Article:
Major Hooper was absolutely correct. There was plenty of military ignorance, more correctly wilful ignorance, and prejudice. And in this orgy of ignorant and prejudiced anti-Soviet propaganda, the British labour movement, just like our present-day misnamed Stop the War, joined the imperialist side with gay abandon, accusing the Soviet Union of pursuing an imperialist agenda and of imposing harsh peace terms on Finland following the latter’s surrender. However, after the Finnish government had at last thrown off its mask by entering the Second World War on the side of Hitlerite Germany in June 1941, a belated change took place in its estimate of the Soviet-Finnish campaign, as well as the peace terms imposed on Finland after her defeat. The September 1941 issue of the Iron and Steel Trades journal had this to say on this score:
“Subsequent events incline one reluctantly to the view that the real mistake Russia made was in being too lenient in her peace settlement. If she had occupied the whole of Finland, as Germany would have done under similar circumstances, it would have been impossible for another German pawn to be used against her”
Slightly earlier, nine months after the end of the Soviet-Finnish war, The Times in its review of the year’s events offered its considered judgment, saying that the peace terms were not, in the event, unduly harsh,
And in May 1941, Commander Stephen King-Hall MP, in his comments on the Soviet Finnish war, wrote:
“The Soviet Union declared, and its subsequent behaviour supported the view that the Russians were speaking the truth, that its object in making war on Finland was that of securing certain territories and frontier adjustments which would improve the strategical position of Russia in the Baltic. The Russians explicitly denied that they wished to absorb Finland into the Soviet Union, and this implied that the Russians ‘ freely and willingly’ accepted the settlement which had created (in 1918) an independent Finnish State, out of what had been for some time a Russian province.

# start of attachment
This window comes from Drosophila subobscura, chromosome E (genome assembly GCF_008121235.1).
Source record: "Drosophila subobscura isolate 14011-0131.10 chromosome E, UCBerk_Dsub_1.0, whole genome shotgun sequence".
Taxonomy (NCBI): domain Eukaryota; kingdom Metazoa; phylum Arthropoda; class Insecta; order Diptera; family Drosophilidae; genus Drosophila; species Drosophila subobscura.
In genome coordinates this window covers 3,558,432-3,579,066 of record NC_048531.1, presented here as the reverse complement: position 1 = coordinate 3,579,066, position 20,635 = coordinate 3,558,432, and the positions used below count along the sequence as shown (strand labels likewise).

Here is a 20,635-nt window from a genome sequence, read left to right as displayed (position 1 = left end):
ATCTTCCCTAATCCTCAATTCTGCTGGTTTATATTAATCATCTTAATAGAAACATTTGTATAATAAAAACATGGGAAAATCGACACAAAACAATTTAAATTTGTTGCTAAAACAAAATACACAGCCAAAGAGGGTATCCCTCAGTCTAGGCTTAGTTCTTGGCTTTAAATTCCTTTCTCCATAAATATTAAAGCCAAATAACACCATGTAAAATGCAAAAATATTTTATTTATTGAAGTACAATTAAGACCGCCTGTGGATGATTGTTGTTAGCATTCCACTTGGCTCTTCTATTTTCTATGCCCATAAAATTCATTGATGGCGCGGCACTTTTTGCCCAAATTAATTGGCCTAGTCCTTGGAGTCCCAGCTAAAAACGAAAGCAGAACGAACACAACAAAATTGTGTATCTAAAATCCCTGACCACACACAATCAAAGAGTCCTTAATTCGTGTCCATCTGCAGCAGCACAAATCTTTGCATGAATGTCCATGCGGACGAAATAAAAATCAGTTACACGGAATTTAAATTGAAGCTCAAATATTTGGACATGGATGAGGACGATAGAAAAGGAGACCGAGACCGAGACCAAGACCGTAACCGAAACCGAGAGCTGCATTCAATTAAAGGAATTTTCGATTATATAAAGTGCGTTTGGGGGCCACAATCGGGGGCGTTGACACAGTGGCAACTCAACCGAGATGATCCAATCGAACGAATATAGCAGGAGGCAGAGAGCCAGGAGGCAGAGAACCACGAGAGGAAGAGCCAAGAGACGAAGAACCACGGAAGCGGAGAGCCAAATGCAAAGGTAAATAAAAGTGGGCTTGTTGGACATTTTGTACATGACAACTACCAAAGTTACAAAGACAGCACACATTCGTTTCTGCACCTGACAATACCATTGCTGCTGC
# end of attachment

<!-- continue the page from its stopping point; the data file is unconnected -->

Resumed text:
“The Russians won a complete military victory but confined their demands to the territorial readjustments. It may be supposed that had they wished to do so, the Russians could have annexed Finland.” — (News Letter, May 22, 1941).
What the Soviet-Finnish war, and the Treaty following the successful test of Soviet arms, achieved was to eliminate an anti-Soviet war base which for decades had been prepared by the enemies of the USSR with such care at the very gate of Leningrad. Simultaneously it strengthened the security of the entire coast of the Gulf of Finland and the Murmansk railway – the most important artery of the Soviet north, and Murmansk itself, while laying the foundation for the development of stable and good neighbourly relations between the Soviet Union and Finland It did not affect the independence and sovereignty of the Republic of Finland, the independence which – incidentally – she had received from the Soviet state some 22 years previously It represented a real triumph for the peace policy of the Soviet Union.